Tessa Zettel & Sumugan Sivanesan, independent artist-researchers
This text circulates in and around a series of honey trades, conducted by the authors as a form of artistic research outside (or in excess of) academic structures. They took place over a summer in residence at Berlin’s ZK/U – Zentrum für Kunst und Urbanistik, alongside performance-lectures, publications, discursive brunches, focus groups, a durational high frequency stock exchange and various other relational exercises; one part of an ongoing project investigating real and speculative relationships between parallel crises in bee ecologies and economic systems.
In times being darkly named the Anthropocene, the Capitalocene and the Sixth Great Extinction, Plan Bienen plays with overlaying its two objects of study, both more or less lurching towards a kind of collapse, as a means of finding new insights and perspectives. What is instantiated as crisis here is bound up in a denial of so-called ‘natural’ limits, characterised by increasing tension between the expansionary logic of free-market capitalism and the scale of reductions in emissions and consumption (throughput) needed to avert widespread irreversible ecological breakdowns. Bees act as a micro-political entry point into these broader dynamics – as a species particularly sensitive to ecological change, their perceived demise points towards a critical failure in systems that we are intimately entangled in. With Berlin as a locus, we thus began tracing other ways of being in relation at work in the multispecies city, practices perhaps more responsive to systemic capacity, supporting different modes of generating, measuring and exchanging value.
Our honey trades unfolded as an informal network of beekeepers willing to exchange the honey produced by their bees for non-monetary things – translation services, singing lessons, and assistant labour in its extraction. We read them as a pilot for future actions, but also as a set of encounters that help us think through the limits of dominant and defuturing (in that they take futures away, our own and other species) modes of exchange, towards what might lie beyond (Fry). Here we share some of our findings at the edges of research around labour, value and interspecies relations.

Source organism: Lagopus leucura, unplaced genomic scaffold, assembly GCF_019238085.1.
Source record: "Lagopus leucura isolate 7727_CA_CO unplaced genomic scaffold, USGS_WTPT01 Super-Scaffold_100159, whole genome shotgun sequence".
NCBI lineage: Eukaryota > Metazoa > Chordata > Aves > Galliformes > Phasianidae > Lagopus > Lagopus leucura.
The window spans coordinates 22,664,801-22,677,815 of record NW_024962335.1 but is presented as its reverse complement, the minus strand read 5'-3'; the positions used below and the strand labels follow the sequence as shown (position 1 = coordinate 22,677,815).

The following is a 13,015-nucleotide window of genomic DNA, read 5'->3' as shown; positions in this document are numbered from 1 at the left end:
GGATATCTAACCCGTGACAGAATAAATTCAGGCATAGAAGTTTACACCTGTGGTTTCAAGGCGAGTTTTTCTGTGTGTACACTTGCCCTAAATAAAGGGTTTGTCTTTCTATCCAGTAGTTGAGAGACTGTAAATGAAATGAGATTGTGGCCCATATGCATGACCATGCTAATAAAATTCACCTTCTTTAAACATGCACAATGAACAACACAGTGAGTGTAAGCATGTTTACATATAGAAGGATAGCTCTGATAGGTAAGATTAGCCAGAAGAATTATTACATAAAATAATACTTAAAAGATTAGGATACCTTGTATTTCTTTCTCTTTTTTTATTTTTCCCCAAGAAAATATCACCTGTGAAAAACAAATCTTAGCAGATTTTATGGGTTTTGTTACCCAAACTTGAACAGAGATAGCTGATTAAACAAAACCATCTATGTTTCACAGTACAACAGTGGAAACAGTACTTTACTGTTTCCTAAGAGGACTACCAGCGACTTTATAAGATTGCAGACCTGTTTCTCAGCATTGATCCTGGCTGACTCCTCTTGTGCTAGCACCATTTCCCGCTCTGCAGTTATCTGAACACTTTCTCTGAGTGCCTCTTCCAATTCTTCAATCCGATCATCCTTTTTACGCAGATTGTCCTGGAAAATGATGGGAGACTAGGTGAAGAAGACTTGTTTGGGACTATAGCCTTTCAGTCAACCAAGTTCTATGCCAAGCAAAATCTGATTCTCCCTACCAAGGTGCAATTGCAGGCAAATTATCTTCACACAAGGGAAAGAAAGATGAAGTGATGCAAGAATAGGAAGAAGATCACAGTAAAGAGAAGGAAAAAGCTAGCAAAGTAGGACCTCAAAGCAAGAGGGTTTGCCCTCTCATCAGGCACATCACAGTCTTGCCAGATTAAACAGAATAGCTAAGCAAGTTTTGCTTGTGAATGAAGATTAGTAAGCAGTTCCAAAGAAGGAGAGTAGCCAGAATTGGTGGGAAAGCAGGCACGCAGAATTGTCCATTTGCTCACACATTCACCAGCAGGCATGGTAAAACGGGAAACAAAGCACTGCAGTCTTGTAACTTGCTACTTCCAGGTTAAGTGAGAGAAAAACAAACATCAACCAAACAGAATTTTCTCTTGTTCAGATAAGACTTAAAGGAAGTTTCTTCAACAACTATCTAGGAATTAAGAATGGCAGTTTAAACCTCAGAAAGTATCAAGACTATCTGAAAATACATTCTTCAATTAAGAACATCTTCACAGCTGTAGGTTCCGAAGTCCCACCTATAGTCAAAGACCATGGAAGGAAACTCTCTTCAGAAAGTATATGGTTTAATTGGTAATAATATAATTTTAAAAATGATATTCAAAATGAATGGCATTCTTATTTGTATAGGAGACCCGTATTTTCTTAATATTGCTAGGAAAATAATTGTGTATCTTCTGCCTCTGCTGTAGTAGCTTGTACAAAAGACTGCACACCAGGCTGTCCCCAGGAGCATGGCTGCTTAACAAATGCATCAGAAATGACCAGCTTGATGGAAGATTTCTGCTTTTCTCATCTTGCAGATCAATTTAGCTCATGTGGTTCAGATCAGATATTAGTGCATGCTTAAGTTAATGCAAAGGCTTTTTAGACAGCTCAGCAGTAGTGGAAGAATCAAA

Sociologists Lisa Jean Moore and Mary Kosut, in their study of urban beekeeping in New York, note that “only when bees vanish do they tangibly appear to us” (517). The phenomenon of Colony Collapse Disorder, in which an entire hive of worker honeybees simply disappears, swept through the US pollination industry some years ago, prompting fears worldwide that this sudden threat to Apis Mellifera would in turn jeopardise the future of many essential food crops (and by extension of the human). An indicator of systemic breakdown that still evades neat explanation in human scientific terms, the vanishing was eventually attributed to a convergence of new types of insecticides (neonicotinoids) with factors like Varroa mite and Nosema, constant moving of hives, lack of biodiversity, effects of climate change such as ‘season creep’ and immune systems weakened over generations by the replacement of sugar syrup for extracted honey. Suddenly centre stage were the living and working conditions of this little co-habitant of the worlds-within-a-world that we humans have constructed (Fry). Though bees have long been cast as model capitalist (or even collective communist) producers, the logic of maximum yield underlying modern beekeeping had apparently found the limits of the labouring insect body.
For Viennese philosopher Fahim Amir, today’s newly visible urban bees are the quintessential “emblem of green capitalism” (personal communication). At a seminar on multiple modes of dwelling in Berlin’s Tiergarten, he gestures towards the rooftop beehives on the iconic Haus der Kulturen der Welt (HKW) to show how ‘naturecultures’ are put to work in the neoliberal city. Here bees produce honey to be sold in the gift shop as a boutique locavore product in the service of eco-friendly public relations. Just as their pollinating activities produce conditions desirable for us to live in, their presence on prominent skylines performs a kind of symbolic labour, assisting the city in re-branding from urban playground and post-communist social experiment to green ‘lifestyle capital’, attracting investment capital and facilitating the march of gentrification. Elsewhere this dynamic plays out a little differently, as in Oliver Rudzick’s Schrebergarten in the leafy neighbourhood of Wilmersdorf. Oliver, who recently traded in a career in physics for apiary, is the first beekeeper to participate in our honey exchange, offering three jars (plus plums plucked from the trees above and homemade cake), to Luci in return for an hour or so of her translation corrections to a scientific paper. Selling jars of honey intermittently over the hedge to passers-by, he considers his bees to be doing valuable public relations work, playing a (political) role in the fight to save this particular Gartenkolonie from a rumoured sale to developers. The Kolonie is in a quiet street on the edge of the centre, now desirable real estate in a city where land speculation is not yet taken as completely natural.